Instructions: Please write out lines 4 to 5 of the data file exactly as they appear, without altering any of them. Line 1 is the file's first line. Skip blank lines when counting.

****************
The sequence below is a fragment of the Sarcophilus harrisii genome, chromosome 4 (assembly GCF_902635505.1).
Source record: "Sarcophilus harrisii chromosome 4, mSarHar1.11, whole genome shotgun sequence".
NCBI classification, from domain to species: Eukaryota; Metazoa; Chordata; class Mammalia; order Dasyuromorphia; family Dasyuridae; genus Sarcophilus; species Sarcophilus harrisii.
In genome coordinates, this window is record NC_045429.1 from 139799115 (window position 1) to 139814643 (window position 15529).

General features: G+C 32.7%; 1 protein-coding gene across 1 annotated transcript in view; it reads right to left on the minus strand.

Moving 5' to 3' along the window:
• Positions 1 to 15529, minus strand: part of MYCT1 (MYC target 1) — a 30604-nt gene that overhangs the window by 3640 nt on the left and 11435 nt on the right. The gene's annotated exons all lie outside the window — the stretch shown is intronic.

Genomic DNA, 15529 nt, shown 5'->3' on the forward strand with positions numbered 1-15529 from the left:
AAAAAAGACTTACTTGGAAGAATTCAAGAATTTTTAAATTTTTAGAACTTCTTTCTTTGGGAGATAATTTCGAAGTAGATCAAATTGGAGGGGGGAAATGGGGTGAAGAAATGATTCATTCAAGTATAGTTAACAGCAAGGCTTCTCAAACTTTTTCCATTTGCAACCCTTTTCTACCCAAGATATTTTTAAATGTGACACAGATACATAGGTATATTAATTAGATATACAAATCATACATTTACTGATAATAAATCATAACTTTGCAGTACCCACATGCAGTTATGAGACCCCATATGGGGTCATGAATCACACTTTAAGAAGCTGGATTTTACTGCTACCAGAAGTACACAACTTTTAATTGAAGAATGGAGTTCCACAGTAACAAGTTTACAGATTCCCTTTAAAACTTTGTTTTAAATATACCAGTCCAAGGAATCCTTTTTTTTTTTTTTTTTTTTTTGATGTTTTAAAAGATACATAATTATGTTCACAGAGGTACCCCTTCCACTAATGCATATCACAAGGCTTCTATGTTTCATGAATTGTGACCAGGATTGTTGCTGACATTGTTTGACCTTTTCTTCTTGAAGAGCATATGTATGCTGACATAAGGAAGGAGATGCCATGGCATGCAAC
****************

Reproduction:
In genome coordinates, this window is record NC_045429.1 from 139799115 (window position 1) to 139814643 (window position 15529).

General features: G+C 32.7%; 1 protein-coding gene across 1 annotated transcript in view; it reads right to left on the minus strand.